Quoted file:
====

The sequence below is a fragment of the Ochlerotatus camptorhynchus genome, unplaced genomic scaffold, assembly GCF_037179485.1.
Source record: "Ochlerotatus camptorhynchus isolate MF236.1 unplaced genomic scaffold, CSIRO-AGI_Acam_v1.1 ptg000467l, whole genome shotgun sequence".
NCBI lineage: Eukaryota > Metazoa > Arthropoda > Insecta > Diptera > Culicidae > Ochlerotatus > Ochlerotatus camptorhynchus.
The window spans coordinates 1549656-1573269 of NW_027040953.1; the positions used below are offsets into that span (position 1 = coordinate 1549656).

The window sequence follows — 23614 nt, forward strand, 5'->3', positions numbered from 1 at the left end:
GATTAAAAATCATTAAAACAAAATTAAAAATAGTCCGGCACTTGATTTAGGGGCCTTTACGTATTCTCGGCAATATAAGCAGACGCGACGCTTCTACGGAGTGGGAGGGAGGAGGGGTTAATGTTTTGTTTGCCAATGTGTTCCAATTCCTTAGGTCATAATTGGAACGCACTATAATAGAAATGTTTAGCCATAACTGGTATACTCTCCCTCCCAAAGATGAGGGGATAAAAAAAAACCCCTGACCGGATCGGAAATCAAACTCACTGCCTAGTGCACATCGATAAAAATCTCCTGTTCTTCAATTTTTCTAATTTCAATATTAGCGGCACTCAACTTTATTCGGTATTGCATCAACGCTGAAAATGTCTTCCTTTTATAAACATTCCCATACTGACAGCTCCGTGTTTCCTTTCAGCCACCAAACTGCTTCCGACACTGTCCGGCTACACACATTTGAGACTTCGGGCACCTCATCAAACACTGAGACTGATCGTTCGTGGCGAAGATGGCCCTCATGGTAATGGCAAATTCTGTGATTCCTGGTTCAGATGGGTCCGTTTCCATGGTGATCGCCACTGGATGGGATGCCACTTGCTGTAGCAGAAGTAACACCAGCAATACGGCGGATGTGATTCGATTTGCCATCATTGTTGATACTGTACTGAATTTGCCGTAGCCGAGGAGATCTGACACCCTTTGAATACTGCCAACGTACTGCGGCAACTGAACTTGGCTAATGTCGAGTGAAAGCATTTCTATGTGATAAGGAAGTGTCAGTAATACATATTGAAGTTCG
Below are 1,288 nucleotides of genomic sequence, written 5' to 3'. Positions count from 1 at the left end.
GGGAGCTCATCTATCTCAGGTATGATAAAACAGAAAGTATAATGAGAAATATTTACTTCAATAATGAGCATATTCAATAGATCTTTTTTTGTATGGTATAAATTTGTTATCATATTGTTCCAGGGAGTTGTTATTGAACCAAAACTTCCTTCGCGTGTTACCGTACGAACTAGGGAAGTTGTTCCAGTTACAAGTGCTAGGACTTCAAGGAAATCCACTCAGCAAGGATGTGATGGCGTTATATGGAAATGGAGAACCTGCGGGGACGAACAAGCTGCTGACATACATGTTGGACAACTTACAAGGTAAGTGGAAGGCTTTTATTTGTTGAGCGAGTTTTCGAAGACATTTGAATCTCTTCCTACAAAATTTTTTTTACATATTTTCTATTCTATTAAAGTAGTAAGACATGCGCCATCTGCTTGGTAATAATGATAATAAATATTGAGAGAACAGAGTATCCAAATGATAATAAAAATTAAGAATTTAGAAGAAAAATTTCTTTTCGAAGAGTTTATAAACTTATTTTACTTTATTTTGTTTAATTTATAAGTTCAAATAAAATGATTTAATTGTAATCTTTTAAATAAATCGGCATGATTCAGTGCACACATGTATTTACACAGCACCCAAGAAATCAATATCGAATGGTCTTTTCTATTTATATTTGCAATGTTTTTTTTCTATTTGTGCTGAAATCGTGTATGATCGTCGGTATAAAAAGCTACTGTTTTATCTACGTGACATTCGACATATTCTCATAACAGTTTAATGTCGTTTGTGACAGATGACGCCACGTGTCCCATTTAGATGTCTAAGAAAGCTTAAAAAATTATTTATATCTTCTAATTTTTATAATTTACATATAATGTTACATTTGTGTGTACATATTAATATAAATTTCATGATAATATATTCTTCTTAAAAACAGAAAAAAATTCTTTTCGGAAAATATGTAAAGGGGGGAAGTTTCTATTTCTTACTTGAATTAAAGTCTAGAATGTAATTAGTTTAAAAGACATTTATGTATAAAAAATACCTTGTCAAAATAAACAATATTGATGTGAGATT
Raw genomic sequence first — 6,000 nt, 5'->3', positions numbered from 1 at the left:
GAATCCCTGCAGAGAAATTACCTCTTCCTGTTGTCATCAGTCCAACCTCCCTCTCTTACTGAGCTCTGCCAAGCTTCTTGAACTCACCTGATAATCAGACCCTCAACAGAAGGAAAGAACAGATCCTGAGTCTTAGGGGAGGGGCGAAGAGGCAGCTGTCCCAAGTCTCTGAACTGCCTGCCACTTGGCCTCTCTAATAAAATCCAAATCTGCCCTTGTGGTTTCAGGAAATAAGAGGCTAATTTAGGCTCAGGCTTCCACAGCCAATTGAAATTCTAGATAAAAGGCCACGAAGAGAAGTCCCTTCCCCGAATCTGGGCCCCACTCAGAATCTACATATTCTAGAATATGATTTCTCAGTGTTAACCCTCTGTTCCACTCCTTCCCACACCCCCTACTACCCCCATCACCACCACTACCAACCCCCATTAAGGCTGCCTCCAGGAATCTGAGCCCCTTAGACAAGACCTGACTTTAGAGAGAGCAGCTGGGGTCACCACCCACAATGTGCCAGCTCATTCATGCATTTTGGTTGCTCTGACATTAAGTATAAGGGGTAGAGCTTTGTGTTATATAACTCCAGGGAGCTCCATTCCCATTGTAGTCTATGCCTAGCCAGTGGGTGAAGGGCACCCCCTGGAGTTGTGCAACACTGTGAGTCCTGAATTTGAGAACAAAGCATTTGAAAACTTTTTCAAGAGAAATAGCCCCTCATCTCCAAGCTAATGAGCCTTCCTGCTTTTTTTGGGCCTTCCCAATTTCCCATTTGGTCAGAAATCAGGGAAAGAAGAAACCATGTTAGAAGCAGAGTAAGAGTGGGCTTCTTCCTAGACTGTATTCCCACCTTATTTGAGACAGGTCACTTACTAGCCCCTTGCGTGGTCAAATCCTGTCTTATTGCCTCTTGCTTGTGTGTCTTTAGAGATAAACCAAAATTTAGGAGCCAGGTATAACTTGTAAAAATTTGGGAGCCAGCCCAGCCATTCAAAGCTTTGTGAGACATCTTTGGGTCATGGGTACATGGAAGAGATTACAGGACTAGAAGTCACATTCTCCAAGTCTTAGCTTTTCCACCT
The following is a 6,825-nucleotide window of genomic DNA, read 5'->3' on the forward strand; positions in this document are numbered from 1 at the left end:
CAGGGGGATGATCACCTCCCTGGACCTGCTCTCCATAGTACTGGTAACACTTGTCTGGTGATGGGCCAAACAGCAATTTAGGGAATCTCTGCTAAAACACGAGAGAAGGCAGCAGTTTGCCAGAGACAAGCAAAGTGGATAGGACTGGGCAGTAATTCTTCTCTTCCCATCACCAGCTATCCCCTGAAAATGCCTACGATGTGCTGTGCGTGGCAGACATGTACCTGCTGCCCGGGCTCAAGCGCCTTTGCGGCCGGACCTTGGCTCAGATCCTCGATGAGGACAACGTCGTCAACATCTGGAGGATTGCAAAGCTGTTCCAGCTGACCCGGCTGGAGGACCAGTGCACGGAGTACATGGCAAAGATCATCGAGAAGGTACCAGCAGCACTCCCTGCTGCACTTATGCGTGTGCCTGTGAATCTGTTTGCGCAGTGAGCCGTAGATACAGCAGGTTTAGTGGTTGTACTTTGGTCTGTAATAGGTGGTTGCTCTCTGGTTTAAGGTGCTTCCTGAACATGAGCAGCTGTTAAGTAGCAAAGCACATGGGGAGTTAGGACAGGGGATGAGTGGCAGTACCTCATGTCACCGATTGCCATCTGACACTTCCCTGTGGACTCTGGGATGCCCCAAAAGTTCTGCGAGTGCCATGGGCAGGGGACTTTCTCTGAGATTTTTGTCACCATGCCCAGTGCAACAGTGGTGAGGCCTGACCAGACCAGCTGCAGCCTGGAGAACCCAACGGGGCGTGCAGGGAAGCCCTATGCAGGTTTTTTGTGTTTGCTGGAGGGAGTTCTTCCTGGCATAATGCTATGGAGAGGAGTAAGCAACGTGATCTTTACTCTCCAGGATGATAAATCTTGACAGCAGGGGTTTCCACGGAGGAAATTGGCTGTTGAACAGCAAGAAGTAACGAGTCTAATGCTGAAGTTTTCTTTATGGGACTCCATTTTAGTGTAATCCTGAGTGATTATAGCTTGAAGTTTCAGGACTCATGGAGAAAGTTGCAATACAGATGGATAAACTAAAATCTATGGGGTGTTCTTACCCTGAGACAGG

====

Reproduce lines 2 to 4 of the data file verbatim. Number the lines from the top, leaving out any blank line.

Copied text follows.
Source record: "Ochlerotatus camptorhynchus isolate MF236.1 unplaced genomic scaffold, CSIRO-AGI_Acam_v1.1 ptg000467l, whole genome shotgun sequence".
NCBI lineage: Eukaryota > Metazoa > Arthropoda > Insecta > Diptera > Culicidae > Ochlerotatus > Ochlerotatus camptorhynchus.
The window spans coordinates 1549656-1573269 of NW_027040953.1; the positions used below are offsets into that span (position 1 = coordinate 1549656).